“Taking game reps into spring and summer and now into fall, it builds confidence in you. Now he has something to look back on and say, ‘I’ve done that with live bullets.’ That’s important. You can see his game has jumped to a new level.”
The trio of veterans is joined by true freshman Zach Clement, who has shown a lively arm and a willingness to learn, the latter of which has been just as impressive to Scelfo.
“He’s very eager to learn,” Scelfo said. “He has a smile of his face, comes to work every day. Part of being a freshman is learning, especially at that position. You’ve got protections, counts, you have to make reads – everything falls on your lap.
“It’s going to take reps, meeting time, film time for him. Bringing him into a room with three guys who do it like pros will help. The way they take notes and ask questions is a great example for Zach to look at it. You put all four of them together, and all you have to do as a coach is give them the outline, that template, and let them take matters into their hands. It’s fun to see that development.”
· The Demons went through a nearly two-hour workout Monday morning, breaking out full pads for the first time in camp.
NSU plans to go in full pads again Wednesday before donning them in Saturday’s first scrimmage of camp.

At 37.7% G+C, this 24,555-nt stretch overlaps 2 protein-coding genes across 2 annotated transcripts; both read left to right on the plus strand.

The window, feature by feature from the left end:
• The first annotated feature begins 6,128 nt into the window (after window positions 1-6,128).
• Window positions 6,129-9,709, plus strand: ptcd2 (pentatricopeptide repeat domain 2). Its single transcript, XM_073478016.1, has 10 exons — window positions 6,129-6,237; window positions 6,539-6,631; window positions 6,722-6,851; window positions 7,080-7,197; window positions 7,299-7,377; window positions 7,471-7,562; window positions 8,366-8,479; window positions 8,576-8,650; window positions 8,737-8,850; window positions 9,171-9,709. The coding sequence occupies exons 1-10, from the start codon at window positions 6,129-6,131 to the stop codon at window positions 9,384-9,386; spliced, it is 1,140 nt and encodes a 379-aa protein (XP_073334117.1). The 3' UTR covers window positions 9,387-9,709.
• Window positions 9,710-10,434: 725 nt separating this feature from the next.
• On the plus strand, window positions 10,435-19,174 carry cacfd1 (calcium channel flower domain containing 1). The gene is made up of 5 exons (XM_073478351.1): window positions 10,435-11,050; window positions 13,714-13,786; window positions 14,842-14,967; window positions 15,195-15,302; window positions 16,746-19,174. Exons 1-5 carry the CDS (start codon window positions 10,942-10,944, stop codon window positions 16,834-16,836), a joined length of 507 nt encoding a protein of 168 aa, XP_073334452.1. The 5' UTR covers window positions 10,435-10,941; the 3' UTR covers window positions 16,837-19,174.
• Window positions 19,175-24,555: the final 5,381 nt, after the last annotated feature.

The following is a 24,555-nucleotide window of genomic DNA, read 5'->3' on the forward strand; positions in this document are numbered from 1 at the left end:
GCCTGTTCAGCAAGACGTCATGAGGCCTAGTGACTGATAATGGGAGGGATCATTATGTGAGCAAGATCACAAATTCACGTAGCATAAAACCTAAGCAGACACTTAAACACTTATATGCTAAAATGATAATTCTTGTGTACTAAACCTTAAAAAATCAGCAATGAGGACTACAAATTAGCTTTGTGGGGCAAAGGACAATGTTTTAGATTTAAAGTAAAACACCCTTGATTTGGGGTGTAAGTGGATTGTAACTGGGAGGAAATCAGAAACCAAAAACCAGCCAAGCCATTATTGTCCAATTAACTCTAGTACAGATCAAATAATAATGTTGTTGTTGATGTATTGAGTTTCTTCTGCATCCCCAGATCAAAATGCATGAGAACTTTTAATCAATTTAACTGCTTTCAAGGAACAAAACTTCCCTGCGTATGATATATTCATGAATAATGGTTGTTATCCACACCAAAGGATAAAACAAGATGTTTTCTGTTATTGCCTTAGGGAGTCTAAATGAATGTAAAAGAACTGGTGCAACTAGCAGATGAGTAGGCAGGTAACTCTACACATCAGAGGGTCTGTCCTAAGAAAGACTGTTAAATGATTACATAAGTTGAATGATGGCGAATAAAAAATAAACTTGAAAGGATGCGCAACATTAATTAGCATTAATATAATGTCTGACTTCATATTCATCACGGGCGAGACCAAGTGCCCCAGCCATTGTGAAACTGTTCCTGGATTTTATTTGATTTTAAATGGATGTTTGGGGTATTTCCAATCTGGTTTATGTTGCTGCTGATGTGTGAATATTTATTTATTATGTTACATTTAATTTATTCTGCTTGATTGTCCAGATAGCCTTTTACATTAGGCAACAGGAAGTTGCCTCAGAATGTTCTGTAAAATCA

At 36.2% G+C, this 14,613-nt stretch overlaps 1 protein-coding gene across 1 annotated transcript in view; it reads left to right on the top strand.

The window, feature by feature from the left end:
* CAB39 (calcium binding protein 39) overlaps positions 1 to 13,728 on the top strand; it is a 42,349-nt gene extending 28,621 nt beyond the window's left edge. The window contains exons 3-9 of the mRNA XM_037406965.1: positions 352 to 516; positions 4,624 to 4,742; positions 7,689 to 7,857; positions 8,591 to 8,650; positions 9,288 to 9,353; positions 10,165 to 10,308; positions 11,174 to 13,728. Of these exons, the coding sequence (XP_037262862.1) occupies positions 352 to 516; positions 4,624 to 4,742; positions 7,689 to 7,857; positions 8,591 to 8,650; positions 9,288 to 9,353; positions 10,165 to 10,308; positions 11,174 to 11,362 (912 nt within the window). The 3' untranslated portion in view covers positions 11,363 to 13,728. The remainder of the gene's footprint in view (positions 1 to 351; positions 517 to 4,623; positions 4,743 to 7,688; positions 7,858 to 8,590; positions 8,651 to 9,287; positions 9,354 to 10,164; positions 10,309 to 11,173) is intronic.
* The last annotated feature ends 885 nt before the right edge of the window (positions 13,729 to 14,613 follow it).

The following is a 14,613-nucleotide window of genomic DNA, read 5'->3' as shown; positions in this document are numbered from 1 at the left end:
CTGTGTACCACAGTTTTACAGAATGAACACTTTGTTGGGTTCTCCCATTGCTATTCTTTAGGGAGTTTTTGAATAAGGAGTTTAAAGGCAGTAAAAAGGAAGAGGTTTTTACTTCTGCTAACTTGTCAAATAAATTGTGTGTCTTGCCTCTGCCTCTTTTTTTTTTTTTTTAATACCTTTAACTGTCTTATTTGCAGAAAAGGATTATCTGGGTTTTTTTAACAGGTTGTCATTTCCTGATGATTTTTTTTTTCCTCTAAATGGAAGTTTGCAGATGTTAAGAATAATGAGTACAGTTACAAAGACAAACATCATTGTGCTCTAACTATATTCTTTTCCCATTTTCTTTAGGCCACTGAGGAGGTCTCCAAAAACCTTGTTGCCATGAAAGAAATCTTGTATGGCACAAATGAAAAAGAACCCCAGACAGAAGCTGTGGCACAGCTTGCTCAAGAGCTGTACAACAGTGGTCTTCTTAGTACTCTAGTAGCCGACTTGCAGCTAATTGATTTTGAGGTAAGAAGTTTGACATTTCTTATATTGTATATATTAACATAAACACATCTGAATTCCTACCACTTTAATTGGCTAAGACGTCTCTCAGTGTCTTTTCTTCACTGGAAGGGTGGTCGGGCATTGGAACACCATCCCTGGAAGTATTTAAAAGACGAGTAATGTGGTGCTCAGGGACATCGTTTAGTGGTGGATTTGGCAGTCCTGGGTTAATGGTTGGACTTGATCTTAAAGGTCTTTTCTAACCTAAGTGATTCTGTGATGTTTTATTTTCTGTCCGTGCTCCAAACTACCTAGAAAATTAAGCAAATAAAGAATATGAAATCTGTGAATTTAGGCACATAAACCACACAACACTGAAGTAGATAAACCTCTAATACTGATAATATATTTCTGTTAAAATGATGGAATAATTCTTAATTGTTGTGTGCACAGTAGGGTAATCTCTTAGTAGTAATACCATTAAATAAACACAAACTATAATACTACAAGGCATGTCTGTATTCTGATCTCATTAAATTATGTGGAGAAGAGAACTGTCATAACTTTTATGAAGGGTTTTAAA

“The ability to tackle and the offensive linemen to be able to cut, it’s full go like a game,” second-year coach Brad Laird said. “We’ll have a lot of good films to watch and learn from.”
· Monday’s practice also included situational work, including third downs, as the Demons continue preparations for their Aug. 29 season opener at UT Martin.
The Demons defense took the upper hand Monday after a solid performance by the NSU offense in Saturday’s single workout. Sunday was Northwestern State’s first off-day since camp began with split-squad practices on July 31.
“We’ve talked about consistency,” Laird said. “We have to strive to put good days back to back, good plays back to back. We’ll continue to strive to do that throughout fall camp.”